Research suggest that higher levels of fitness set you up to handle the demands of sport. So how does one achieve a “higher level of fitness,” and when do we start this process, and how exactly does it effect performance on the field or court? As seen in the picture below, taken from Edwards and Nokes research, elite level players perform more high intensity runs and sprints (and cover more distance) than moderate level players. These players have conditioned themselves to be able to make more runs at higher speeds than those playing at a lesser level.
The ability for a player to recover quickly from a sprint or run at a high intensity is essential for elite level play. Numerous studies have shown this to be one of the main factors that differentiate high level players from low level players. But the kicker is, most players or parents of younger players see this as purely a “speed” driven model. They want to become faster, they put all their eggs into the speed based model (typically a track sprint drills model to improve running form and straight line running speed).
This model of speed training is only one small factor in the bigger picture of training athletes to compete at a higher level. It’s not how fast an athlete is it that makes him elite, but rather HOW he uses his speed, how often he uses his speed and his ability to use his speed at critical times during games.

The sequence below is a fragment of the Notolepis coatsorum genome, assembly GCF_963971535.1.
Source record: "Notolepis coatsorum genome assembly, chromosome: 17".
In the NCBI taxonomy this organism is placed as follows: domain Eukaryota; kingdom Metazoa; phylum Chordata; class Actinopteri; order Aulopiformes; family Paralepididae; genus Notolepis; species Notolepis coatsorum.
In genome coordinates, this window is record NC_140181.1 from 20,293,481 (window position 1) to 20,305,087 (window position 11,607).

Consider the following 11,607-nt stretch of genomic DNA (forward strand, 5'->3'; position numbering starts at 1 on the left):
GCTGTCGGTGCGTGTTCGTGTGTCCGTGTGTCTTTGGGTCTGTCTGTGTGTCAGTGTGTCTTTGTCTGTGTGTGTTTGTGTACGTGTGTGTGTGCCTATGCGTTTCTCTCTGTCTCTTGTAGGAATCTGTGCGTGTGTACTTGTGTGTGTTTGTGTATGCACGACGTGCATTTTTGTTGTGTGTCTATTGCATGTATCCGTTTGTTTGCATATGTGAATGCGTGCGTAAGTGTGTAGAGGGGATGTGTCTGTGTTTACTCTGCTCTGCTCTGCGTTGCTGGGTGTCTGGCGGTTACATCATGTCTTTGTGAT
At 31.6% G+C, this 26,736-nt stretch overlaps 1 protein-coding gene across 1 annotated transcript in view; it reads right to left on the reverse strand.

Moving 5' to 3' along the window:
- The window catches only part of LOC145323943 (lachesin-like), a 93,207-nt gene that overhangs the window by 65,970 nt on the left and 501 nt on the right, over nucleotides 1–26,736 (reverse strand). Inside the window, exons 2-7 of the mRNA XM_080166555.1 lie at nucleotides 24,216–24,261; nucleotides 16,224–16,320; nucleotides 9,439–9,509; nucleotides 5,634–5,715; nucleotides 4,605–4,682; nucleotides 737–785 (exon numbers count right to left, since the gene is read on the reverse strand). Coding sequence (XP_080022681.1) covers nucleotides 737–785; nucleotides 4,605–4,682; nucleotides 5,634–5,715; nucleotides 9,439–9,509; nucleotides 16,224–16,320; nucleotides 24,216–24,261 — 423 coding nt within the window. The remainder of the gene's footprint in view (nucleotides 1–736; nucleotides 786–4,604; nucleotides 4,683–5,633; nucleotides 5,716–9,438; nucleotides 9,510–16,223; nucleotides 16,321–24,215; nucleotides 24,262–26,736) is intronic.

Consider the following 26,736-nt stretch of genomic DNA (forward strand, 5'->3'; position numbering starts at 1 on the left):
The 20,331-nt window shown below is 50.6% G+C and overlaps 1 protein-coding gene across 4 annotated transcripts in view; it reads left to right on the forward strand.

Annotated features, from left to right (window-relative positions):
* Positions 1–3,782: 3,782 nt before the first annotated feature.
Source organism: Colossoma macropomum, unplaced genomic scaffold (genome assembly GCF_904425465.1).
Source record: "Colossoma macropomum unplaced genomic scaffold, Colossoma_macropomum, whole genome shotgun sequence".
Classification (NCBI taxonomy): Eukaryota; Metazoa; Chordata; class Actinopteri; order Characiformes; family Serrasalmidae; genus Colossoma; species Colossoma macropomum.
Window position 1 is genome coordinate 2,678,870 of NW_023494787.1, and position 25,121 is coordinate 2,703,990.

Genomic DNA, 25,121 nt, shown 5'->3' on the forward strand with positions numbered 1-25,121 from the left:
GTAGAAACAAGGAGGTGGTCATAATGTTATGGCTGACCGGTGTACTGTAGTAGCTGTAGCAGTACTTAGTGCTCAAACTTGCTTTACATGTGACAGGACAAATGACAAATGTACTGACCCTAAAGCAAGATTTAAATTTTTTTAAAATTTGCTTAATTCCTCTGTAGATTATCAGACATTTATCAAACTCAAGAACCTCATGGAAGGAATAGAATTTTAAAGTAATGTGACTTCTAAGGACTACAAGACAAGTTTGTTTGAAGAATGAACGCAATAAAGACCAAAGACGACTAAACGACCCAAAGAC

So what does a more complete model demand of us?
- Base Aerobic Capacity (ability to recover from high intensity bouts of activity)
- Lower Body Strength / Power (ability to put force into the ground quickly and efficiently)
- Elastic Qualities of the Muscle (dynamic transition of force between the muscles and the ground)
- Footwork, Form and Body Control (the technical skill of sport speed)
Although all of these are important, without the first one (Base Aerobic Capacity), the player will not be able to perform any of the other skills repeatedly, at a high level, over the course of a single training session or game. No matter how fast you are, how strong you are or how you look when running or sprinting in a non-fatigued state, once fatigue sets in all other areas become compromised.
So we ask the question, “What is your number 1?” We first need to look first at your work capacity. How efficient is your aerobic energy system, how much volume, load and intensity can you handle in a single session, and are you prepared for the demands of the training session? Once this is at a higher level, we are ready to work on the rest of your game.